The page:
Table of Contents:

Background

This tutorial will guide you to Chaos Engineering. From its concept to the reason why it’s important to how to do it from the developer perspective.

What is Chaos Engineering

Chaos Engineering is a method to test a system’s resiliency, the behavior of the system when something goes wrong. The Chaos Engineering process includes defining the system’s steady state, defining faults that could happen, running the experiment, and measuring the system state. If the system enters failed state, we need to fix it and run the experiment again.

Chaos Engineering Process

Why do we need Chaos Engineering

Software is more and more complex these days. Complex software will eventually need to be broken down into multiple parts. At the same time, running it in the cloud is the way forward. When running a system with multiple moving parts on the cloud which relies on commodity hardware, we can be almost certain that things will fail from time to time. To be confident that our software will always work, we need to fill this new gap in software and system engineering. We need a way to test and measure it. That way is Chaos Engineering.

Experimenting with Chaos Engineering

In this tutorial we will:

  1. Install Litmus Chaos
  2. Checkout and deploy sample microservice applications to a Kubernetes cluster.
  3. Run a network loss fault experiment
  4. Run a network delay fault experiment

Prerequisite

  • A running Kubernetes cluster
  • A development machine that can run Java and Maven.

Install Litmus Chaos

Litmus Chaos is a cloud-native software to run Chaos Engineering on the Kubernetes cluster. It comes with custom resources and a web UI that you can use to run an experiment.

You can install Litmus Chaos using Helm or Kubectl by following the steps here.

Checkout and deploy sample microservices

git clone -b start git@gitlab.com:pongsatt/chaos-demo.git
cd chaos-demo

They are simple microservices called provider-app (Go) and consumer-app (Java). As the name suggests consumer-app calls to provider-app using HTTP API.

To simplify the process, I will use Skaffold to build and deploy these applications to Kubernetes. You can use your tool to do it or follow this tutorial if you want to use Skaffold.

For Skaffold users, run these commands to start both applications.

cd provider-app
skaffold dev
cd consumer-app
skaffold dev

A Successful startup should look like this. Both applications started successfully

Open consumer-app using port-forwarding.

kubectl port-forward svc/consumer-app 8080:8080

You can also access the application using NodePort.

Open URL http://localhost:8080.

API Response from consumer-app and provider-app

You can see that the response is from both the consumer-app and provider-app because the consumer-app also calls to provider-app and combines it into a single response.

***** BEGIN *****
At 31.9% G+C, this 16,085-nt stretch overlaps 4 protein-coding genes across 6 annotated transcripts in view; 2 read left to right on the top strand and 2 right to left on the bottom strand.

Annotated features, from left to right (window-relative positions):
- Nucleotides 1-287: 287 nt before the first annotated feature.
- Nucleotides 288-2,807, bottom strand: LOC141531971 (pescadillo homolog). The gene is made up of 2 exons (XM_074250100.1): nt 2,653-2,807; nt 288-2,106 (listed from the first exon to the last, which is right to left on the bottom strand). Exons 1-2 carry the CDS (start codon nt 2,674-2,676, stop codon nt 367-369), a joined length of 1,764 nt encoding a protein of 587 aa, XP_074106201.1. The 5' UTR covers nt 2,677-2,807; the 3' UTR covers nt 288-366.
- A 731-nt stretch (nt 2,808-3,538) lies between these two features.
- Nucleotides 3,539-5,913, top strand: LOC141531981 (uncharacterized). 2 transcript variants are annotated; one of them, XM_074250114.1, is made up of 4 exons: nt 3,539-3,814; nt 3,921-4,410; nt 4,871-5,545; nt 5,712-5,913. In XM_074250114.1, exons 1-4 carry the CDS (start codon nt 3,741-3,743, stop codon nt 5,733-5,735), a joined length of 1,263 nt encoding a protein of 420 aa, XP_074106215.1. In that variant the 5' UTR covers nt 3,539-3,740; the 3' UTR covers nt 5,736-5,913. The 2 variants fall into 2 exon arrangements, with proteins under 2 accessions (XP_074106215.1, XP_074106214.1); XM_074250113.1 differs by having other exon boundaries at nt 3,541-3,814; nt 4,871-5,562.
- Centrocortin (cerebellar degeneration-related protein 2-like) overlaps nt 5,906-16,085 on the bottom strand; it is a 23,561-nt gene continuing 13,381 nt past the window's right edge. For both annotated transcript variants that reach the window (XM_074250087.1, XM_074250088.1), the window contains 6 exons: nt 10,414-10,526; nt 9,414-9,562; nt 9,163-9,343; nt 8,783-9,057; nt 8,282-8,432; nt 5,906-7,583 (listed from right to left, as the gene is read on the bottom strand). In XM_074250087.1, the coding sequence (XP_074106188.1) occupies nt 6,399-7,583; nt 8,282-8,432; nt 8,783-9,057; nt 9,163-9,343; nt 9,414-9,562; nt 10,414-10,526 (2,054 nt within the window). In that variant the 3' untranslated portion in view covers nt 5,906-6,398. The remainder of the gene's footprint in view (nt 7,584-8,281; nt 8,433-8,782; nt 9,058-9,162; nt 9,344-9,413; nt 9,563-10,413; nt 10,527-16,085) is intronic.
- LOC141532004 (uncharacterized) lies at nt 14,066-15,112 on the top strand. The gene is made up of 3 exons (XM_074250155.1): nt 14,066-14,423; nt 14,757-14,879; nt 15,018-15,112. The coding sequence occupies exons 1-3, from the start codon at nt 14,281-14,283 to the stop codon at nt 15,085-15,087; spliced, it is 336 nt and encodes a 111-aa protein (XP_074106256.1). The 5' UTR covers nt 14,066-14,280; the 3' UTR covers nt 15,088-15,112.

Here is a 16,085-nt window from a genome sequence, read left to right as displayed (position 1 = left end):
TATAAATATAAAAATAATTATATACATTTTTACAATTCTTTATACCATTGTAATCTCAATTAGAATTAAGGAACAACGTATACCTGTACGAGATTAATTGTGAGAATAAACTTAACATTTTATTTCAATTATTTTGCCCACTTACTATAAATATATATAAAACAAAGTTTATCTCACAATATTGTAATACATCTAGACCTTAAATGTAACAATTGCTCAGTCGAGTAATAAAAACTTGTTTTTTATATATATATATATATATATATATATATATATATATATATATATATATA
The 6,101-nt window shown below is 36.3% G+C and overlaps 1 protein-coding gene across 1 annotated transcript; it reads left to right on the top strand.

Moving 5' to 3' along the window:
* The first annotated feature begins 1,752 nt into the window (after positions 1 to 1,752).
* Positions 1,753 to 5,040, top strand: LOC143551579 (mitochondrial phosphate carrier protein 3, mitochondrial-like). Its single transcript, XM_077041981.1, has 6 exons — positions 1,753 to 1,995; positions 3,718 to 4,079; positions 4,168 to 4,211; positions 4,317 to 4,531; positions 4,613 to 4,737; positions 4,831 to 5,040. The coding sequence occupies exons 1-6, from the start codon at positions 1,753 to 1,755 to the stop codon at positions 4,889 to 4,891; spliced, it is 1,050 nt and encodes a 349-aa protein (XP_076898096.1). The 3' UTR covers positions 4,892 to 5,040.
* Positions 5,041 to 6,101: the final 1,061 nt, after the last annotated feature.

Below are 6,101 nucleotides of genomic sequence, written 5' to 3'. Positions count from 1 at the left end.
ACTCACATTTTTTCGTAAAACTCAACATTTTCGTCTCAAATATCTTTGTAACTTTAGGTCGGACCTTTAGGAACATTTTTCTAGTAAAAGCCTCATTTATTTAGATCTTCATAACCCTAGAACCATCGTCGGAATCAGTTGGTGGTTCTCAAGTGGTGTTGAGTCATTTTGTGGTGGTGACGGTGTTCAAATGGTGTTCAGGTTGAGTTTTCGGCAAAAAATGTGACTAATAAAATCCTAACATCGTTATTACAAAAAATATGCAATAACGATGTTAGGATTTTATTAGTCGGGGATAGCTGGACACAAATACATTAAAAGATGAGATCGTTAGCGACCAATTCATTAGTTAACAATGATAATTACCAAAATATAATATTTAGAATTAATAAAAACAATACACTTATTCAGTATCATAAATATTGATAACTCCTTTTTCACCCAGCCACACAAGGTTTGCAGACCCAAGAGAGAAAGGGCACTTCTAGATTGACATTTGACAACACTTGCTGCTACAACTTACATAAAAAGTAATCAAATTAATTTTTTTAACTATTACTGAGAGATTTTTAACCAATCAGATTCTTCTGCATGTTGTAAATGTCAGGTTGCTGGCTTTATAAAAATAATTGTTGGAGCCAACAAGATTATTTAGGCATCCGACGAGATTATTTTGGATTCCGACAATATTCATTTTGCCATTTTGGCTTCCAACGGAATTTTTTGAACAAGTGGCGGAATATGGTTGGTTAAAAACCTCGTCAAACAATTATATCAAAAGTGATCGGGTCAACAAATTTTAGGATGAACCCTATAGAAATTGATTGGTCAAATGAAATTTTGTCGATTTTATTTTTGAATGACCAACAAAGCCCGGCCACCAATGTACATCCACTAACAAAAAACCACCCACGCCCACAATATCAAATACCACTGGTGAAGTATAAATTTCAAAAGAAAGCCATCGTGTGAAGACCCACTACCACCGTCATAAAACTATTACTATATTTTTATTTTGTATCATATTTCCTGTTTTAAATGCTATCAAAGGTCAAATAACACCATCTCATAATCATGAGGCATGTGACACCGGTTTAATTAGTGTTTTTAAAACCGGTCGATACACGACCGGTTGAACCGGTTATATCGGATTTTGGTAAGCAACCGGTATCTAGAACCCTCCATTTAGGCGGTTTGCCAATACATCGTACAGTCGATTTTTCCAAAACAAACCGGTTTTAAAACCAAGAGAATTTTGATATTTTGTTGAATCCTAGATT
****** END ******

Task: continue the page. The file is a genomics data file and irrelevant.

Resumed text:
We are ready to run the Chaos experiment.

Run a network loss fault experiment

In this experiment, we will inject network loss to the provider-app and keep checking if the consumer-app’s API is still working as expected.

Create a new Workflow

Log in as an admin, and click the “Schedule a workflow” button.

Chaos Center home page

On the “create new workflow” screen, choose “Self-Agent” as a running agent.

This agent was created automatically after installation. If you cannot see it, wait for few minutes or check if the installation is complete.

Choose Agent

Choose “create a new workflow experiment” from “ChaosHubs”.

This option is for creating a workflow from scratch. You can also save already run workflow as a template and choose cloning from existing workflow option.

Choose where to get the experiment template

Naming your workflow and click the “Next” button.

Add an Experiment

At this step, we need to add experiments and the sequence to run it. We will add only one experiment to inject network loss into the provider-app application.

Click the “Add a new experiment” button.

Add an experiment

Choose “generic/pod-network-loss”.

Choose Pod network loss experiment

Click the edit button (pencil icon) to tune our experiment.

Edit experiment

Set experiment’s target

Click next to change “Target Application”. Then change “appLabel” to “app=provider-app”.

This label is specified in our deployment yaml.

Change target application

Add a Probe

Click “Next” then click “Add a new Probe” to measure the state of our consumer-app application. Fill in the information below then click “Add Probe”.

Probe information

This probe will call to our consumer-app API from inside the Kubernetes cluster “http://consumer-app.default:8080” (default is our namespace).

Probe Mode = Continuous - Call the API continuously throughout experiment. Meaning our application needs to be stable from the start, between, after the experiment.